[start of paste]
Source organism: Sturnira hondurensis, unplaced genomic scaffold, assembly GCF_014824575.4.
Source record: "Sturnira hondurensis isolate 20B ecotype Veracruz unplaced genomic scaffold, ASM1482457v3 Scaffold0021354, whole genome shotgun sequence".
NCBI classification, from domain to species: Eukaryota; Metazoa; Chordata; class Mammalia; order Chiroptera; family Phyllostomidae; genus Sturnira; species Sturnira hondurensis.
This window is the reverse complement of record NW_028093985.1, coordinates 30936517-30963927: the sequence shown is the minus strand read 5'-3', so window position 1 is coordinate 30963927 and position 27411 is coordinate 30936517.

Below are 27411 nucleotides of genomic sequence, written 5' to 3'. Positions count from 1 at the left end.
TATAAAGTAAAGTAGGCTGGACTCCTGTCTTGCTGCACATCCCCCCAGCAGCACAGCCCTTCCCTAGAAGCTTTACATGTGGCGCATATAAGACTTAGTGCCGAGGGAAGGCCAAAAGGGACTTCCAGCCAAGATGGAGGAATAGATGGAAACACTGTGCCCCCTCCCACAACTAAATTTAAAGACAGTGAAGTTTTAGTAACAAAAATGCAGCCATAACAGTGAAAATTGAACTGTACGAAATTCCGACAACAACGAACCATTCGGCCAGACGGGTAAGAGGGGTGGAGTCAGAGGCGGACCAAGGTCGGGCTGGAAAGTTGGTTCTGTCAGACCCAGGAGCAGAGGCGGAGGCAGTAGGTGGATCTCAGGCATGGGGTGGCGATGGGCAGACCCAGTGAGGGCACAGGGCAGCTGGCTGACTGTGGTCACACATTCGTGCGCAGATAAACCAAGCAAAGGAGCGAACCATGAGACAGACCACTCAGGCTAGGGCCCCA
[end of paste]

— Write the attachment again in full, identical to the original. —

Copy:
Source organism: Sturnira hondurensis, unplaced genomic scaffold, assembly GCF_014824575.4.
Source record: "Sturnira hondurensis isolate 20B ecotype Veracruz unplaced genomic scaffold, ASM1482457v3 Scaffold0021354, whole genome shotgun sequence".
NCBI classification, from domain to species: Eukaryota; Metazoa; Chordata; class Mammalia; order Chiroptera; family Phyllostomidae; genus Sturnira; species Sturnira hondurensis.
This window is the reverse complement of record NW_028093985.1, coordinates 30936517-30963927: the sequence shown is the minus strand read 5'-3', so window position 1 is coordinate 30963927 and position 27411 is coordinate 30936517.

Below are 27411 nucleotides of genomic sequence, written 5' to 3'. Positions count from 1 at the left end.
TATAAAGTAAAGTAGGCTGGACTCCTGTCTTGCTGCACATCCCCCCAGCAGCACAGCCCTTCCCTAGAAGCTTTACATGTGGCGCATATAAGACTTAGTGCCGAGGGAAGGCCAAAAGGGACTTCCAGCCAAGATGGAGGAATAGATGGAAACACTGTGCCCCCTCCCACAACTAAATTTAAAGACAGTGAAGTTTTAGTAACAAAAATGCAGCCATAACAGTGAAAATTGAACTGTACGAAATTCCGACAACAACGAACCATTCGGCCAGACGGGTAAGAGGGGTGGAGTCAGAGGCGGACCAAGGTCGGGCTGGAAAGTTGGTTCTGTCAGACCCAGGAGCAGAGGCGGAGGCAGTAGGTGGATCTCAGGCATGGGGTGGCGATGGGCAGACCCAGTGAGGGCACAGGGCAGCTGGCTGACTGTGGTCACACATTCGTGCGCAGATAAACCAAGCAAAGGAGCGAACCATGAGACAGACCACTCAGGCTAGGGCCCCA